As the world continues to urbanise, the most desirable cities are becoming increasingly unaffordable for average income people. Eye-popping rents in Melbourne and San Francisco, for example, force some residents to cram together in shared dwellings.

Many people must move to a cheaper area, which often results in a hefty commute to work, combined with crowded highways and inadequate public transportation. Most residents have no hope of ever owning their homes if they remain in the city. How do we go about creating humane and affordable cities?


Some of Melbourne’s tallest towers

Increasing density is, of course, necessary as cities grow and make more efficient use of their space. Expensive cities like San Francisco are caught in a trap; their popularity draws newcomers, and the city needs to drastically increase the number of new residences that are built in the existing land area. NIMBY neighbours and code restrictions, however, have blocked construction of new, higher-density development, so that from 2007 to 2014, area municipalities issued only half the building permits needed based on the area’s population growth.

One solution, where not blocked by codes and opponents, is to build endless blocks of towers. That certainly can create the volume of dwellings needed, but towers often feel dense, cold, and impersonal, and they’re not always family friendly. Single-family homes, in contrast, can provide a more spacious and warm environment, but they use land inefficiently, making them expensive in the city.

Melbourne is a perfect example of these trends, as highlighted in a report from  the Australian Population Research Institute. Sydney and Melbourne’s Housing Affordability Crisis: No End in Sight estimates that by 2022, Melbourne will have a surplus of 123,000 mostly high-rise units, but a deficit of 19,000 houses. The report noted a shortage of infill projects made up of low-rise apartment blocks, town houses, and detached houses.

Those building forms are more family friendly than towers, but still fit well in cities. What is the formula for a humane and affordable city? Here are some ideas:

  • It’s walkable and bikeable for people with varied physical abilities
  • Cars don’t dominate and aren’t needed
  • Density supports most daily needs with a 10 to 15 minute walk
  • Most building forms are low-rise, whether they’re residential, commercial, retail, or other
  • Green spaces such as parks are accessible in daily life
  • Green infrastructure, even just street trees, is a priority

What is a humane density? It depends on how it’s achieved, but skyscrapers are not required.

According to writer and urban analyst Aaron Renn, “Density, done right, can be supremely humane and livable.”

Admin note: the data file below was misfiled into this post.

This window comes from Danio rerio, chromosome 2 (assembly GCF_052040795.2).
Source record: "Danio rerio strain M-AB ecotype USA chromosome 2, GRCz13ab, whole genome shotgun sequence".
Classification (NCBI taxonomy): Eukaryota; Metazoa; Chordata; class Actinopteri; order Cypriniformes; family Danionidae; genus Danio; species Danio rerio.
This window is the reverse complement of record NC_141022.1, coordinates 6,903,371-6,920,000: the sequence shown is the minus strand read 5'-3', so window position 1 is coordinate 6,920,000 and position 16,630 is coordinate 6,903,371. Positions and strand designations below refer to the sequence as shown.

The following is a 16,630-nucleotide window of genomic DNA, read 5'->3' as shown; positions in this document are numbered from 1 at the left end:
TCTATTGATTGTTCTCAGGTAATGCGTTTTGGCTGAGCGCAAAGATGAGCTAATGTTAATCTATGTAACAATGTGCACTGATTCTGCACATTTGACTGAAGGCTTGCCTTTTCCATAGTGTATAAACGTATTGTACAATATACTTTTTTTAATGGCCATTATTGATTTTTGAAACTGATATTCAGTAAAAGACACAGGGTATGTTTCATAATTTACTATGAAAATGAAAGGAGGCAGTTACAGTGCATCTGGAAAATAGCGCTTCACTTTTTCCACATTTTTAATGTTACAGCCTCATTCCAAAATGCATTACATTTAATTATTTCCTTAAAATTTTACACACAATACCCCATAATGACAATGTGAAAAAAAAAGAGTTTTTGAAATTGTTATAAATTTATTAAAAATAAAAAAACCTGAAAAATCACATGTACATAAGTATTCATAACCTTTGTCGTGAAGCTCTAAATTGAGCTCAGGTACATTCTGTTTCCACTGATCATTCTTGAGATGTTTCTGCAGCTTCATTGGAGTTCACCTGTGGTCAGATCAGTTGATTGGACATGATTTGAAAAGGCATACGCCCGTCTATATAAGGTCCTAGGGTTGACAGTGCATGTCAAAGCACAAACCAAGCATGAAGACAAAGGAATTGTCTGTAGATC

Renn lives on Manhattan’s Upper West Side, with a density of 110,000 people per square mile and with few towers. Low-rise and mid-rise forms are much more humane and livable than towers and can achieve the density needed to maintain relatively affordable housing and livable, walkable neighbourhoods.

“If you can get to 110K density with mid- and low-rise buildings, skyscrapers just aren’t needed to provide any reasonable amount of density,” Renn wrote.

Renn compared the neighbourhood to the historic European model that survives in some well-known cities.

“I can see why it isn’t for everybody, but I think people would agree that a neighborhood built like Paris or Barcelona (and in fact lower rise than those cities in most places) is hardly a concrete nightmare,” he noted.

Renn’s formula for a humane and livable density is:

  • “The right built form, with a variegated style of low to mid-rise buildings – not high rise – and lots of quiet, tree lined, side streets, with mostly high quality architecture.
  • Infrastructure, notably the subways.
  • Amenities like Central Park, the Hudson River, and Lincoln Center.
  • Well-functioning public services, especially public safety and sanitation.”

Other urban theorists have also offered specific ideals. Writer Lloyd Alter described his concept of the “Goldilocks density.”

It’s “dense enough to support vibrant main streets with retail and services for local needs, but not too high that people can’t take the stairs in a pinch. Dense enough to support bike and transit infrastructure, but not so dense to need subways and huge underground parking garages. Dense enough to build a sense of community, but not so dense as to have everyone slip into anonymity. Not too high, not too low, but just right.”


Row houses in Montreal, Canada.

Alter proposes more building of a form he calls the “Euroloaf,” which he notes consists of “a mix of low street facing townhouses and long mid-rise apartment blocks of a relatively consistent height. They looked a lot like buildings from Paris or Scandinavia and were nicknamed ‘Euroloaf’ because they are kind of shaped like loaves of bread.”

It’s a way to increase density while maintaining humane and neighbourhood-friendly forms, and looks much like Missing Middle housing.

These higher-density forms can be incorporated into the existing urban fabric with relative ease through infill development, apart from the squawking from NIMBY neighbours and market distortions caused by negative gearing and other government policies. Density is increased, thereby chipping  away at the affordability issue. With boosted density, more businesses have incentive to locate in an area, increasing walkability and livability for the residents.